One of the myriad screenwriting blogs or websites I read or stumble upon recently fielded a question from someone asking how not to be nervous when going into a pitch situation. In his answer, the responder referred to Samurai warriors, who before going into battle, imagined themselves already dead. They would visualize the sword coming down and slicing them in two. In this way, they would lose their fear of taking risks in battle, because, in their minds, they were already dead. Being already dead made them fearless.
Few things put me in a worse mood than filling in the forms at withoutabox.com. The whole process, answering page after page of questions about “my project” that don’t need to be answered for the contest at hand (in this case, for others who are interested, the Final Draft Big Break competition), and, of course, entering my credit card number at the end of it, just makes me grumpy and irate.
On the battlefield beneath the Hollywood sign, it is easy to imagine myself already dead–professionally speaking. But I’m not sure it makes me fearless so much as depressed.
I guess it makes me able to “take risks.” If taking risks means filling out a bunch of forms and throwing another fifty bucks on my credit card. The choreography of the battle isn’t thrilling, but I think I have the attitude down. I truly send these things off with no hope. The only thing that keeps me doing it is obligation. On a day that I was more hopeful and optimistic, I promised myself that this year I would submit to all the big contests…that I would go all out until I ran out of money. Right now. me-that-is-already-dead is just fulfilling the contract to me-who-still-had-hope, even though she’s not here right now. This is how it works. She makes the plans, I follow through. She thinks we make a good team. I find it hard to believe that it even matters, but I’d hate to have her come around and find out I bailed on our commitments. She’s such a lovely optimistic person who visits so rarely, I’d hate to fuck up her day when she does.
A few more updates on the topic of Hollywoodland. A friend recently asked about the outcome of First Pitch. The evening went well, it was even sort of fun. I pitched to agencies, production companies and management companies. I received a number of requests, either that night, or via email after the fact. I was very pleased to be able to send scripts to eight production companies and management companies. (I didn’t hear from either agency that I pitched to, but I wasn’t really interested in them either.)
I sent out scripts two weeks ago as of last Thursday. So far I have heard back from ONE production company, and no one else. Next week, I have been told, is the week I should do a round of emails gently nudging them to find my script in the pile and give it a read, assuming they have not yet done so. At least, I’m hoping they have not yet read, because certainly if they have and haven’t responded, the response will be lackluster.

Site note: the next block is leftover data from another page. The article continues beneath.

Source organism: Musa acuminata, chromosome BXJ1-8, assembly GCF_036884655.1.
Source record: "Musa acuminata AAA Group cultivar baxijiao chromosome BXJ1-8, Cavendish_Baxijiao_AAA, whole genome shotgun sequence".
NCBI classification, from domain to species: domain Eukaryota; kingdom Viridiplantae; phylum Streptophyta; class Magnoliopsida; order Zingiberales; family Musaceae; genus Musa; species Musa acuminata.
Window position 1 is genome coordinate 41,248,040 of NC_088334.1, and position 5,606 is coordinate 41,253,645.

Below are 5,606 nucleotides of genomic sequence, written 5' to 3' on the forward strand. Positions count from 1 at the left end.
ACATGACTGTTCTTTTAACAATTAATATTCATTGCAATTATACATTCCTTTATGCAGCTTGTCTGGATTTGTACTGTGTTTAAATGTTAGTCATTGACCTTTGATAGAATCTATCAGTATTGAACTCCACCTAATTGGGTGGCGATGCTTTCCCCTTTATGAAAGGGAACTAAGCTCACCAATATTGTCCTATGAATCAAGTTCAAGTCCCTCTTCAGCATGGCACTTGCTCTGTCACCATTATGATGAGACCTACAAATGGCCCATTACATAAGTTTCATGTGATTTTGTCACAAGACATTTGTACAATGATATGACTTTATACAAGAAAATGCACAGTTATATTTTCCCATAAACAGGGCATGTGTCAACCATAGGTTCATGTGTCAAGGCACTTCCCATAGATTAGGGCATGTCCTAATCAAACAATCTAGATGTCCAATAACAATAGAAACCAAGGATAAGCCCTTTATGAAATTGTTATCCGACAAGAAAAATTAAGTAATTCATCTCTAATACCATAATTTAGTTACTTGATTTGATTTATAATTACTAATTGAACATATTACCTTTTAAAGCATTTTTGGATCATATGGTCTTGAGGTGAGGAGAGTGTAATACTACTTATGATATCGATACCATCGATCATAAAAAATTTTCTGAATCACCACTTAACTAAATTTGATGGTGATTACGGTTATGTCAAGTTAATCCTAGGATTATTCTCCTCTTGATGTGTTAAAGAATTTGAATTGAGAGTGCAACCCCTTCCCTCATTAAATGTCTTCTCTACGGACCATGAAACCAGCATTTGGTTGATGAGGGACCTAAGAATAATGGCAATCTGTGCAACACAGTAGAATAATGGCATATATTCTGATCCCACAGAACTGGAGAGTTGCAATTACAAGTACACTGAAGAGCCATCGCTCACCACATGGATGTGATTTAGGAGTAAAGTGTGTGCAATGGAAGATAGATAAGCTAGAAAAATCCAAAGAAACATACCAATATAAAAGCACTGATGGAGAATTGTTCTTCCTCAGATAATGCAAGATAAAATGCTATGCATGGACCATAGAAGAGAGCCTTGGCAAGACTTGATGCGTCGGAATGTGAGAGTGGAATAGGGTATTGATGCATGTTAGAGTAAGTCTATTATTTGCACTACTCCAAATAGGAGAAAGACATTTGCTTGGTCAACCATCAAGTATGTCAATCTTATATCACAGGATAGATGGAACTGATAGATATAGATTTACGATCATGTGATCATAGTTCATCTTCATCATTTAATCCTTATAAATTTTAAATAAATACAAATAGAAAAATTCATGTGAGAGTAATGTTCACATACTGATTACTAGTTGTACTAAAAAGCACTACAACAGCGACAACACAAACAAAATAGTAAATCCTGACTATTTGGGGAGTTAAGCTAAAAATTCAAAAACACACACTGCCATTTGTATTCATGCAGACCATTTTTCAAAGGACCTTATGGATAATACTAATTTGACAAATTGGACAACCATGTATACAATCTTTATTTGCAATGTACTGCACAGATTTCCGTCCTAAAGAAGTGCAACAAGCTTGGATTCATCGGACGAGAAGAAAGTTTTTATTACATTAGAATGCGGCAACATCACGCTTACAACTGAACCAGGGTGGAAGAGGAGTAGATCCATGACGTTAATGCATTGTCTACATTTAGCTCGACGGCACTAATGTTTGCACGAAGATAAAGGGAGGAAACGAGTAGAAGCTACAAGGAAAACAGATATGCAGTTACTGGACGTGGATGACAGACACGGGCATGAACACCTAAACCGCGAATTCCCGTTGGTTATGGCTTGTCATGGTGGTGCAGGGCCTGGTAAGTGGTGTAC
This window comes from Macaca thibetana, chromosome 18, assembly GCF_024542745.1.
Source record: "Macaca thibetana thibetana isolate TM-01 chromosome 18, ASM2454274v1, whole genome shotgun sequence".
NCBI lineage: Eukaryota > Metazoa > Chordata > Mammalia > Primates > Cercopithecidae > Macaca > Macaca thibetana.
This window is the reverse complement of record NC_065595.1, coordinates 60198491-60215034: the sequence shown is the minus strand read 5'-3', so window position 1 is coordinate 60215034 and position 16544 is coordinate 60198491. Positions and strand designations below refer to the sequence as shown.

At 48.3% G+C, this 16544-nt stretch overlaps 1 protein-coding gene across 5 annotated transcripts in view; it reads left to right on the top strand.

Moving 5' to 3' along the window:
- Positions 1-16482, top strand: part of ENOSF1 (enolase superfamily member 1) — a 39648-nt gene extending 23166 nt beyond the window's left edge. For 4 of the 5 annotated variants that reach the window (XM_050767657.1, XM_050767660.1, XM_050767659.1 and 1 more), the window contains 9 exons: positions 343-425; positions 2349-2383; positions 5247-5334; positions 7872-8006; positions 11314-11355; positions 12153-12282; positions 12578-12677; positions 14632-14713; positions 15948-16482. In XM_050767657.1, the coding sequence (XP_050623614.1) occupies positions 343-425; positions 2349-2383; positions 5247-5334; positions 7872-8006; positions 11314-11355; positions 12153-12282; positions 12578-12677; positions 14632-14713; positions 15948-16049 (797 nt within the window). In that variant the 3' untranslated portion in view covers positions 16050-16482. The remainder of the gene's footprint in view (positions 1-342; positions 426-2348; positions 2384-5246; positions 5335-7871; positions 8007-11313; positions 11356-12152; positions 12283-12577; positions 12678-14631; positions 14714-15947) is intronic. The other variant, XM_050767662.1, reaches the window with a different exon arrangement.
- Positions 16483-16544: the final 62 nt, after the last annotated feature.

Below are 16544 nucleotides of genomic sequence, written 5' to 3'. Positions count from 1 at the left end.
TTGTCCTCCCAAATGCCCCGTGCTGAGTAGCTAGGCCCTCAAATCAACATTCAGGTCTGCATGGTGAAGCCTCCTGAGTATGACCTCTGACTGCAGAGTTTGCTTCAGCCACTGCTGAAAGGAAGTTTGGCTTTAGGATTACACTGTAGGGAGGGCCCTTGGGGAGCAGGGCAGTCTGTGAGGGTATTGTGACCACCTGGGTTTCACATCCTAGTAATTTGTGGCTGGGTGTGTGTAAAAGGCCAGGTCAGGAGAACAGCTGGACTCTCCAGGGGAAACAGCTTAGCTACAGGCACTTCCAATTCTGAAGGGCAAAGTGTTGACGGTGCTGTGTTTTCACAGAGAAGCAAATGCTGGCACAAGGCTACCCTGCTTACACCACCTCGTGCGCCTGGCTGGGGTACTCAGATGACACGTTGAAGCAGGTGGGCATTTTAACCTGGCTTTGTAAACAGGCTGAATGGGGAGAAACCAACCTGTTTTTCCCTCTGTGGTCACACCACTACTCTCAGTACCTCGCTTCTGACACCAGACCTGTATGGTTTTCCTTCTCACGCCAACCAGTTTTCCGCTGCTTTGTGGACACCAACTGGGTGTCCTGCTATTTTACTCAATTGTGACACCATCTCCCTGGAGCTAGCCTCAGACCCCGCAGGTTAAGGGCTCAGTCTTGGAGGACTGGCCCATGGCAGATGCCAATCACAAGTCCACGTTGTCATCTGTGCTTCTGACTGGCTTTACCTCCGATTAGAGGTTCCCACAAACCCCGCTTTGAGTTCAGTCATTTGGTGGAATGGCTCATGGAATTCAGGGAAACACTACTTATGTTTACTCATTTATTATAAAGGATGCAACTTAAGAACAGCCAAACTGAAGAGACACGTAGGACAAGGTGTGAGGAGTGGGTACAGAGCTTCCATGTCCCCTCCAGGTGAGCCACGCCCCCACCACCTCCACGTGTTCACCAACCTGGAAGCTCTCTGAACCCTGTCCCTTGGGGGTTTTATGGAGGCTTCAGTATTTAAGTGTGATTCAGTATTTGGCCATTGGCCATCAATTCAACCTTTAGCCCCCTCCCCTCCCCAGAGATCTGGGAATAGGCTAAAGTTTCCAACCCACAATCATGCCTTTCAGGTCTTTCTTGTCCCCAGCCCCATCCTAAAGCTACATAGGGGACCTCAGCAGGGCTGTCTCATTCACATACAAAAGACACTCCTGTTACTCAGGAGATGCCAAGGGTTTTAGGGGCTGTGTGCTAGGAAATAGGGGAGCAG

The company who did respond was positive, and invited me to my first Beverly Hills lunch meeting, where the person told me that he didn’t think the script was right for his company, but that he liked the writing and was “a fan.” This is a phrase I’m starting to hear more often, but I’m not really sure what it means. I used to hear “I liked it, wanted to love it,” and thought that meant the person actually did like it, even if they didn’t love it. It doesn’t really mean that. “I’m a fan,” sounds better than this–but the phrase slides off the tongue in that same practiced way that makes me think it means something not quite as good as it sounds. But in any case, the person offered to send the script to some other companies, and later wrote to tell me he had done so, so this was very nice of him. I guess I’m a fan of him, too, for doing that.
And here is a final announcement–it has to do with Paul. He recently found out he is a finalist for the HBO/DGA Fellowship. This would be a big deal. DGA, for my civilian friends, stands for Director’s Guild of America. Getting into TV directing is insanely difficult for many reasons, but this fellowship is a great side-door in. It would PAY him $50,000 for the year to work on a show, he’d get to observe and be mentored by directors on a show. The application process isn’t easy–in addition to the normal forms and essays, and a reel, you also have to have recommendations from two working directors. That in itself narrows to the competition to folks who have connections–a film school, friends or family background, or enough time in the business to have met two working directors. There were 750 applicants this year, and Paul is in the top 18. In a few weeks they will let him know if he is in the top five, and if he is, he will get to interview for one of the three available positions.
This is cause for some positivity, except in cases like this, hope can lead to such disappointment…he hoped so hard each year for the Coca-Cola Contest, and thesis, and the music video contest, and in each case fell in the final round. Last year he made it to the interview stage for Film Independent’s Project Involve, but didn’t get a slot. He jokes that he’s a “professional finalist.” Maybe it’s better to imagine you are already dead.